Video Captioning as an Integral Element of Media Sharing

Video Captioning as an Integral Element of Media Sharing

By Anne Stephanie Cruz

The internet is a very big bubble of information, which has become accessible for a large number of people. The growth of the internet has been described as exponential, growing at a rate which becomes faster and faster every single day. It has been fueled by both technology and users. Although it started as a technical platform for scientific purposes, the internet has seen the most growth due to non-technical users, students, retirees, housewives, and ordinary people.

In recent years there has been a universal push for accessibility. Whereas accessibility is usually seen as allowing for access to this service by people in even the most remote places, there have been initiatives to bring it closer to even those who normally would not be able to use it. This segment of the population has included those living in the rural areas, the elderly, the poor, and people with disabilities – the deaf most especially.

There has been a confluence of technologies which has lead to more of these disadvantaged persons to be able to use the internet. One of the most important accessibility initiatives has been that of YouTube’s auto-captioning. Simply put, YouTube creates close captioning or sub-titles into videos uploaded to the site. This is seen as a big help and an important development in allowing for deaf persons to watch YouTube videos.

The technology is not fool-proof. Since it is an automated process, the user and video uploader still has to check for the quality of the captions. However, for a lot of deaf people, it has enabled them to use YouTube like any person without hearing challenges.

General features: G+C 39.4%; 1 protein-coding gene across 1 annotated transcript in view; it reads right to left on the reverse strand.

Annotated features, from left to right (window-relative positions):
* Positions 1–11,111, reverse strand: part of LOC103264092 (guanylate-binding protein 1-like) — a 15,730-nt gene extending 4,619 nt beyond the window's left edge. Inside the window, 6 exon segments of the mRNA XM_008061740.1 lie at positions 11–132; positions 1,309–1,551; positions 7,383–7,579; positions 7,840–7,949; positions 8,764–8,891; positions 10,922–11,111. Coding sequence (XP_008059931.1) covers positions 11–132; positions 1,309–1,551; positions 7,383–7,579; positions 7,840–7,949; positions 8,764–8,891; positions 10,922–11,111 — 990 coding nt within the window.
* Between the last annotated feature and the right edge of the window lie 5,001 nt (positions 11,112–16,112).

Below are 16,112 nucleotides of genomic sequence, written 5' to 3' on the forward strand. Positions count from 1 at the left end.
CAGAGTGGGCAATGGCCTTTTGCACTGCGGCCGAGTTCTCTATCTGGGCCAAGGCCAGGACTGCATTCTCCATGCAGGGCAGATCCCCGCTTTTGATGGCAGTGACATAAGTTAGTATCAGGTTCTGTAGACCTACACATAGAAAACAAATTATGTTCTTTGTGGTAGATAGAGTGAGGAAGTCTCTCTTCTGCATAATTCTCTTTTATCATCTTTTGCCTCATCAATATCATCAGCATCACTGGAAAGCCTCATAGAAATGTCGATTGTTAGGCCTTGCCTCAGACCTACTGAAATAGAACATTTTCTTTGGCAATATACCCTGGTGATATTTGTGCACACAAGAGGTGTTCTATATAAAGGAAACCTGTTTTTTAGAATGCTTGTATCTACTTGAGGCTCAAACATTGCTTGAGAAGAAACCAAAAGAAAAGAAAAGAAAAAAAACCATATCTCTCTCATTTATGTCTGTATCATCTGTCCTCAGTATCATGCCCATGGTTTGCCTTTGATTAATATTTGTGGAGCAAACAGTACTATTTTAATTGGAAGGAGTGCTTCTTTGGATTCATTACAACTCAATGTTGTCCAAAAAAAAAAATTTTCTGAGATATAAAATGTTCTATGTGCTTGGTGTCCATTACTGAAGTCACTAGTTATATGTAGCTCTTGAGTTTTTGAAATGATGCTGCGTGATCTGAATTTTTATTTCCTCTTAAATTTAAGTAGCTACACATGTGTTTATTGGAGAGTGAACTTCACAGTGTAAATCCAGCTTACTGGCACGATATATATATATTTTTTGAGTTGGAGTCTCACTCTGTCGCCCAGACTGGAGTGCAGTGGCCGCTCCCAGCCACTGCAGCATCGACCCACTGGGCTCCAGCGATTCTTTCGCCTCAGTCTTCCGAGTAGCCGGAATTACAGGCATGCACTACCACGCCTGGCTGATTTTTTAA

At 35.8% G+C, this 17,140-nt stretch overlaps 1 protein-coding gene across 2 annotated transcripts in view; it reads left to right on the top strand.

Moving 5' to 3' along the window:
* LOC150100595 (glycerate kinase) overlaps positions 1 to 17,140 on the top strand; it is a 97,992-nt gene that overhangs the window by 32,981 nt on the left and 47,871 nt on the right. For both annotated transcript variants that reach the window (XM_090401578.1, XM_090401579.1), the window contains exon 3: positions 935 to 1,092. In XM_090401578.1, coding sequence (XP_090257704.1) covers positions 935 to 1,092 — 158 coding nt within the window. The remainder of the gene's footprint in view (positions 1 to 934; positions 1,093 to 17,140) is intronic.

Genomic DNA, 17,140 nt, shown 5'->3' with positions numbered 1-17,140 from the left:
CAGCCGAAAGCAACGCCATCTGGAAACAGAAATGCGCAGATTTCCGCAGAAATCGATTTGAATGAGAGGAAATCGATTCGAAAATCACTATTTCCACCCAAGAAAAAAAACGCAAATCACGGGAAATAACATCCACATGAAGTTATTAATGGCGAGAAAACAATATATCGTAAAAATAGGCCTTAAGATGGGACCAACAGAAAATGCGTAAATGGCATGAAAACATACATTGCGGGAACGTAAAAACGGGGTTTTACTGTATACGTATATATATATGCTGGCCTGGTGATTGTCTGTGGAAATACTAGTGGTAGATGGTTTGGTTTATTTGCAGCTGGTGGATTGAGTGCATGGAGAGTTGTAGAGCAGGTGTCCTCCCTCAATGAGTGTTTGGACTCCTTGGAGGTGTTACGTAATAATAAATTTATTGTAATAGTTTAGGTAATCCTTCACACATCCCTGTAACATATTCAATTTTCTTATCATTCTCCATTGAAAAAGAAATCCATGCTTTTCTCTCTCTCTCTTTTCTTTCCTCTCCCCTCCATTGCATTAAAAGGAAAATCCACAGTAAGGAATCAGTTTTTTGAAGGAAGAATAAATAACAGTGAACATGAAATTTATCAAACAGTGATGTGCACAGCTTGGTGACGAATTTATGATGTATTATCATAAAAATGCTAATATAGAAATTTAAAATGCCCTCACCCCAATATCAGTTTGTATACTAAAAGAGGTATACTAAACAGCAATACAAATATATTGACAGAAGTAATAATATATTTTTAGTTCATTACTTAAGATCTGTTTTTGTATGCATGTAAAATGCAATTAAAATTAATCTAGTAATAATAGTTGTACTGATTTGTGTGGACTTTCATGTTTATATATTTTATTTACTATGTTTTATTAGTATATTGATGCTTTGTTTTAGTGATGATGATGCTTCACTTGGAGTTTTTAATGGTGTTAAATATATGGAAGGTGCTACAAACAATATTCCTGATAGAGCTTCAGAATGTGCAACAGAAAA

Among other things, this development makes for a compelling case for deaf people using the internet. Of course, there are problems with the implementation. The video’s soundtrack has to be almost impeccable. The speaker should be clear in pronouncing words, meaning that the words should not be muffled. There should be almost no background noise, and it is best if the video is in English. The service is based on a developing technology, hence it is expected to become better in the coming years.

Developments and initiatives such as these are most welcome. As a basic service, anyone who can use a computer has unlimited possibilities with the internet. It is a tool for research and communication. Being online has also become a way to earn a decent living. Although the deaf can use go online without any problem, videos and other multimedia have become a big hump on the road to further use. Without sub-titles, the deaf would not be able to understand various media which has been uploaded for sharing. This becomes even more relevant considering that video and music are growth areas in terms of internet content.

YouTube is not the only online video sharing service. Other services are not expected to have their own captioning service. It should be up to the video uploader and media owner to caption their own videos. This would make sure that the captioning is correct. This would be most helpful for foreign language videos. In which case, the captions can be in the native language as well as in english.

There is a long way to go to make all media accessible to everyone. But for a media developer, captioning would help a lot in bringing in more viewers, subscribers and website visitors.

 

About The Author

Anne Stephanie Cruz is a professional copywriter and digital content editor.  She contributes articles to various publications and writes for Lifetickler.  She has been in the industry for more than 15 years.